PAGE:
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Dynamics of Preparedness Conference — Special Issue of the Journal of Public Health Management and Practice


The University of Pittsburgh MIDAS National Center of Excellence held the Dynamics of Preparedness Conference October 22–24, 2012. This public health systems conference brought together researchers, public policy makers, and research sponsors to present, critique, and propose innovative methods for the study of emergency preparedness in public health systems.

Results from the conference were published in a special issue of the Journal of Public Health Management and Practice. Conference participants heard about innovative methods and novel approaches to measure and evaluate public health systems in emergencies. They critiqued the rigor and quality of research output and flagged issues for which a better base in evidence was needed. They considered whether and how research in preparedness would be sustainable in the future. We acknowledge and thank the University of Pittsburgh’s MIDAS Center of Excellence for its support of both the Dynamics of Preparedness Conference and this special issue of the Journal of Public Health Management and Practice.

 Click here to read this issue.

MIDAS Alumnus Receives National Science Foundation (NSF) Fellowship

Suren JayasuriyaSuren Jayasuriya, a 2012 MIDAS summer undergraduate research fellow, was recently awarded a prestigious NSF fellowship.

Mr. Jayasuriya earned his bachelor's degree in Mathematics and Philosophy from the University of Pittsburgh. During his summer fellowship with the University of Pittsburgh's MIDAS National Center of Excellence, he worked with Dr. Jagpreet Chhatwal on Advances in Decision Analytic Modeling: Adjusted Cycle Lengths in Markov Models and Probabilistic Sensitivity Analysis. Currently, he is researching mixed-signal integrated circuits, signal and image processing, and computational mathematics/modeling.

The purpose of the NSF Graduate Research Fellowship Program (GRFP) is to help ensure the vitality and diversity of the scientific and engineering workforce in the United States. The program recognizes and supports outstanding graduate students who are pursuing research-based master's and doctoral degrees in fields within NSF's mission. The GRFP provides three years of support for the graduate education of individuals who have demonstrated their potential for significant achievements in science and engineering research.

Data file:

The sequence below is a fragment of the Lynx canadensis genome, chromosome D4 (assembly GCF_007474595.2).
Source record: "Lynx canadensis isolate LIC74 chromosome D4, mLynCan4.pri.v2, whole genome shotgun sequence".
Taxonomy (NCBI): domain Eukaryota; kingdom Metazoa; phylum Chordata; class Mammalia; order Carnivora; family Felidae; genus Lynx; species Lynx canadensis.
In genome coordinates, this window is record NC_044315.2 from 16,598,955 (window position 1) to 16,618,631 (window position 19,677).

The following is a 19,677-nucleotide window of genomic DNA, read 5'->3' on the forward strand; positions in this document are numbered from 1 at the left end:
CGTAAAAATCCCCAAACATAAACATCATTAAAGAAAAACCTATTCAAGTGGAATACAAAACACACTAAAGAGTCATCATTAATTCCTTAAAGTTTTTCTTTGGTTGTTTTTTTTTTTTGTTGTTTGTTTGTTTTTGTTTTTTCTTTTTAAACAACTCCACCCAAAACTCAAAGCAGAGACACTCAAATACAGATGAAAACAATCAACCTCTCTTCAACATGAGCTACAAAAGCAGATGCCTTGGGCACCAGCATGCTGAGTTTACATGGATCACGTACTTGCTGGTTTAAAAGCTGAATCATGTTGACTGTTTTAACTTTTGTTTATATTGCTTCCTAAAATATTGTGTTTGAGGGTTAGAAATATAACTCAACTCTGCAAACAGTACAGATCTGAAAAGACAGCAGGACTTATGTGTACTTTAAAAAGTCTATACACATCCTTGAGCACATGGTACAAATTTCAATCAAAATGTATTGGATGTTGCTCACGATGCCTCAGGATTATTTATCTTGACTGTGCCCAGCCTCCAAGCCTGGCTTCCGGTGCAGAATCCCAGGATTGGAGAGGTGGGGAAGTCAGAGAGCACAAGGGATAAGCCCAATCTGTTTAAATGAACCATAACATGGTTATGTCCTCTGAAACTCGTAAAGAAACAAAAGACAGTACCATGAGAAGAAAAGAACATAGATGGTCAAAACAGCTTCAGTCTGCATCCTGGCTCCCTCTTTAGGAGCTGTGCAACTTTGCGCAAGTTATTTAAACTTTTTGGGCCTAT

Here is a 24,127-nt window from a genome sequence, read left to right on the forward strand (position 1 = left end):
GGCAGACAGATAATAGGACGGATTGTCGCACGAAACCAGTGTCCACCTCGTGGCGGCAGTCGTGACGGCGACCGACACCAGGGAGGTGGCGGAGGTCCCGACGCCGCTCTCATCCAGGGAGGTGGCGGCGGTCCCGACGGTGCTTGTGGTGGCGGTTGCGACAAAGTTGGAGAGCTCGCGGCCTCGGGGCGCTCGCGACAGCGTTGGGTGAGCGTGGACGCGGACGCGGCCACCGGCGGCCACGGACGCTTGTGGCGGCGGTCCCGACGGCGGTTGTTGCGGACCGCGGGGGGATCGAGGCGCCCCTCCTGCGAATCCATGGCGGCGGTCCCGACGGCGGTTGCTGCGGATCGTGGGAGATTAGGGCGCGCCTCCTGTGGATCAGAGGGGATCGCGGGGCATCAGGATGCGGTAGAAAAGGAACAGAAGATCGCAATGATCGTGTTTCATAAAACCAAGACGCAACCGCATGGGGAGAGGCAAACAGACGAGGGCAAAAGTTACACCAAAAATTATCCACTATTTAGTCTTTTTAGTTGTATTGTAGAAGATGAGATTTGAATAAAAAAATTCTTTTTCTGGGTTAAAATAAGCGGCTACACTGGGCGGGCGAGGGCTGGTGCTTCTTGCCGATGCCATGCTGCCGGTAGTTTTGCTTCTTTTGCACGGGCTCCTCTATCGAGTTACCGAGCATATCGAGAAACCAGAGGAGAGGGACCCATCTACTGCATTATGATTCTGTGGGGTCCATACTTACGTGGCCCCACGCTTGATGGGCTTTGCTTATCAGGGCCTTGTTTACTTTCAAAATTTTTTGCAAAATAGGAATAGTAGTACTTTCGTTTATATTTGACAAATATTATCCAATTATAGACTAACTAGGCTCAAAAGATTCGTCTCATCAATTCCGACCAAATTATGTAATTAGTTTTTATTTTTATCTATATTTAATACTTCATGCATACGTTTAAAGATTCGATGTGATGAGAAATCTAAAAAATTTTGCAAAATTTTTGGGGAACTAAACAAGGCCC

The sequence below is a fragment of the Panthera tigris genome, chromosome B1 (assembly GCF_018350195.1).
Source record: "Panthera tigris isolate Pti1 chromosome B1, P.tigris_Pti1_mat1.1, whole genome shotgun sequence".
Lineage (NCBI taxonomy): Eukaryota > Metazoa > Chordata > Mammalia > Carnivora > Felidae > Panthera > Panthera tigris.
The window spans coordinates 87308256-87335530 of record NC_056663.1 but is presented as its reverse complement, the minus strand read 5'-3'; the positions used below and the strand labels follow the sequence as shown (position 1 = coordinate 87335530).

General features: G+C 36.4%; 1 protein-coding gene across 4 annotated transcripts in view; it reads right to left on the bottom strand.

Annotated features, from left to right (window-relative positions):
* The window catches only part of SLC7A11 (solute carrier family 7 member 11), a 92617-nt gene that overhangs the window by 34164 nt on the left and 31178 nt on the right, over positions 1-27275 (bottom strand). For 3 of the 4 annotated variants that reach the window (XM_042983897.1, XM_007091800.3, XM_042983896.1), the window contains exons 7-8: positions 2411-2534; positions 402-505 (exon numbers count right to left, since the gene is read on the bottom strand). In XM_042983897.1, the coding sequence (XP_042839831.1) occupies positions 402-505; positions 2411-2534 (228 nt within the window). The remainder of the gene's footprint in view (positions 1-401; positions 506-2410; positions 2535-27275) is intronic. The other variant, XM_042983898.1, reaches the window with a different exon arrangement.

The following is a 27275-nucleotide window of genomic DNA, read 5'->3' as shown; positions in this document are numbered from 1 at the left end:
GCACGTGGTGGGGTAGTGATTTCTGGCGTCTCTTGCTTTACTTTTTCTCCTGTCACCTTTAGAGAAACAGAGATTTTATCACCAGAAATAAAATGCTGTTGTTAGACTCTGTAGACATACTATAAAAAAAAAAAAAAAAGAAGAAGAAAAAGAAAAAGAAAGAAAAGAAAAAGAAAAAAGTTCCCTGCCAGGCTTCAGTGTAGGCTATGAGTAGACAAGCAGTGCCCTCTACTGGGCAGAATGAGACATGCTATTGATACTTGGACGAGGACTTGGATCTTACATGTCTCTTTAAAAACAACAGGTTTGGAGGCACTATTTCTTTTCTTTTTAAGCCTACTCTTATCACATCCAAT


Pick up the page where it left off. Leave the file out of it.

Summer reading recommendation from MIDAS Center of Excellence

Image of book cover of The Signal and the Noise, by Nate SilverFor summer public health reading, PI Don Burke recommends The Signal and the Noise: Why So Many Predictions Fail, but Some Don’t by Mr. Nate Silver. PI Burke writes, “Nate Silver became rock-star famous for his incredibly accurate ‘538’ blog of election predictions last year. So when Nate came through Pittsburgh to interview our epidemic modeling team for this new book on modeling, we cooperated. ‘Signal’ is a very thoughtful comparative analysis of modeling and predicting across a variety of disciplines – economics, weather and climate, and epidemiology.“ Dean Burke also says that according to Mr. Silver, “Epidemiologists – in refreshing contrast to their counterparts in some other fields – [are] strongly aware of the limitations of their models. Anyone interested in the growing uses of computational modeling will find this an enjoyable read.”

See the section on SimFlu, starting on Page 225 for analysis of MIDAS’ FRED.

To see more book recommendations from Deans of Schools of Public Health, visit http://fridayletter.asph.org/article_view.cfm?FLE_Index=21385&FL_Index=1784


Universal Paid Sick Leave Reduces Spread of Flu, According to Pitt Simulation

Supriya Kumar, PhD, MPHAllowing all employees access to paid sick days would reduce influenza infections in the workplace, according to a first-of-its-kind analysis by University of Pittsburgh Graduate School of Public Health modeling experts.

The researchers simulated an influenza epidemic in Pittsburgh and surrounding Allegheny County and found that universal access to paid sick days would reduce flu cases in the workplace by nearly 6 percent and estimated it to be more effective for small, compared to large, workplaces. The results are reported in the online version of the American Journal of Public Health and will be in the August print issue.

“The Centers for Disease Control and Prevention recommends that people with flu stay home for 24 hours after their fever breaks,” said lead author Supriya Kumar, Ph.D., M.P.H., a post-doctoral associate in Pitt Public Health’s Department of Epidemiology. “However, not everyone is able to follow these guidelines. Many more workers in small workplaces than in large ones lack access to paid sick days and hence find it difficult to stay home when ill. Our simulations show that allowing all workers access to paid sick days would reduce illness because fewer workers get the flu over the course of the season if employees are able to stay home and keep the virus from being transmitted to their co-workers.” Read more

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